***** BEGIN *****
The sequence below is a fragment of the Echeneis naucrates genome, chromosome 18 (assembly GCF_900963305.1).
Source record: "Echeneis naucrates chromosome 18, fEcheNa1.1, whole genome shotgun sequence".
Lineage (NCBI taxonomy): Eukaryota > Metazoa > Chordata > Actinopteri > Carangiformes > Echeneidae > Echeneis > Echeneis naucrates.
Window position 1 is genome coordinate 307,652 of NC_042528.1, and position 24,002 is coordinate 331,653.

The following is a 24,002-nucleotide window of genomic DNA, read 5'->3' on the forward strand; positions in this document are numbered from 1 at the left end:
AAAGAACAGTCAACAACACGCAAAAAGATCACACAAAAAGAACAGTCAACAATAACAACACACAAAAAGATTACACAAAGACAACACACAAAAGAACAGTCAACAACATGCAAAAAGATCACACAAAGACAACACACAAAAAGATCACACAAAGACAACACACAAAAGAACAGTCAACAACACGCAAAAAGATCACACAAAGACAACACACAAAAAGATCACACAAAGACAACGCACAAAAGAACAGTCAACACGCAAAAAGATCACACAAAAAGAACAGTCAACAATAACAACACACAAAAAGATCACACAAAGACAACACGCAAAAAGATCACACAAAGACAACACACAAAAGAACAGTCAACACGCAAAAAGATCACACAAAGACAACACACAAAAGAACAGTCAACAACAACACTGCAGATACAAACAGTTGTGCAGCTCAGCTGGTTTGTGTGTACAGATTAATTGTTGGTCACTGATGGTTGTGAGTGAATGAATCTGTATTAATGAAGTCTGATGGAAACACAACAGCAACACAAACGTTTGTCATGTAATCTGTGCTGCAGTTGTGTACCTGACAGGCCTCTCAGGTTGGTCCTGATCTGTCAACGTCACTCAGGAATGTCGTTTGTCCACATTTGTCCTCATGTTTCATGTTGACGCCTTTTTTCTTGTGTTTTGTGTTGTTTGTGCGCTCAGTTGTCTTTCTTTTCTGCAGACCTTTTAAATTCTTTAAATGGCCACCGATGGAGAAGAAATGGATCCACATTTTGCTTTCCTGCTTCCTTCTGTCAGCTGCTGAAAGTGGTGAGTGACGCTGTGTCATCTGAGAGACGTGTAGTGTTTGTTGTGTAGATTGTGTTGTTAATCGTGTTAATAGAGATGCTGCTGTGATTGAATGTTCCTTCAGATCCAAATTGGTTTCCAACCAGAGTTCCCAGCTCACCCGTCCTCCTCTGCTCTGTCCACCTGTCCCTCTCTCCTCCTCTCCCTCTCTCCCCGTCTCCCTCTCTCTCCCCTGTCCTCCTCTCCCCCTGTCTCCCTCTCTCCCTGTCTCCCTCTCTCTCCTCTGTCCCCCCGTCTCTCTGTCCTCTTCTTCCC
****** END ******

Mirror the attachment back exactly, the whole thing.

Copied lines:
The sequence below is a fragment of the Echeneis naucrates genome, chromosome 18 (assembly GCF_900963305.1).
Source record: "Echeneis naucrates chromosome 18, fEcheNa1.1, whole genome shotgun sequence".
Lineage (NCBI taxonomy): Eukaryota > Metazoa > Chordata > Actinopteri > Carangiformes > Echeneidae > Echeneis > Echeneis naucrates.
Window position 1 is genome coordinate 307,652 of NC_042528.1, and position 24,002 is coordinate 331,653.

The following is a 24,002-nucleotide window of genomic DNA, read 5'->3' on the forward strand; positions in this document are numbered from 1 at the left end:
AAAGAACAGTCAACAACACGCAAAAAGATCACACAAAAAGAACAGTCAACAATAACAACACACAAAAAGATTACACAAAGACAACACACAAAAGAACAGTCAACAACATGCAAAAAGATCACACAAAGACAACACACAAAAAGATCACACAAAGACAACACACAAAAGAACAGTCAACAACACGCAAAAAGATCACACAAAGACAACACACAAAAAGATCACACAAAGACAACGCACAAAAGAACAGTCAACACGCAAAAAGATCACACAAAAAGAACAGTCAACAATAACAACACACAAAAAGATCACACAAAGACAACACGCAAAAAGATCACACAAAGACAACACACAAAAGAACAGTCAACACGCAAAAAGATCACACAAAGACAACACACAAAAGAACAGTCAACAACAACACTGCAGATACAAACAGTTGTGCAGCTCAGCTGGTTTGTGTGTACAGATTAATTGTTGGTCACTGATGGTTGTGAGTGAATGAATCTGTATTAATGAAGTCTGATGGAAACACAACAGCAACACAAACGTTTGTCATGTAATCTGTGCTGCAGTTGTGTACCTGACAGGCCTCTCAGGTTGGTCCTGATCTGTCAACGTCACTCAGGAATGTCGTTTGTCCACATTTGTCCTCATGTTTCATGTTGACGCCTTTTTTCTTGTGTTTTGTGTTGTTTGTGCGCTCAGTTGTCTTTCTTTTCTGCAGACCTTTTAAATTCTTTAAATGGCCACCGATGGAGAAGAAATGGATCCACATTTTGCTTTCCTGCTTCCTTCTGTCAGCTGCTGAAAGTGGTGAGTGACGCTGTGTCATCTGAGAGACGTGTAGTGTTTGTTGTGTAGATTGTGTTGTTAATCGTGTTAATAGAGATGCTGCTGTGATTGAATGTTCCTTCAGATCCAAATTGGTTTCCAACCAGAGTTCCCAGCTCACCCGTCCTCCTCTGCTCTGTCCACCTGTCCCTCTCTCCTCCTCTCCCTCTCTCCCCGTCTCCCTCTCTCTCCCCTGTCCTCCTCTCCCCCTGTCTCCCTCTCTCCCTGTCTCCCTCTCTCTCCTCTGTCCCCCCGTCTCTCTGTCCTCTTCTTCCC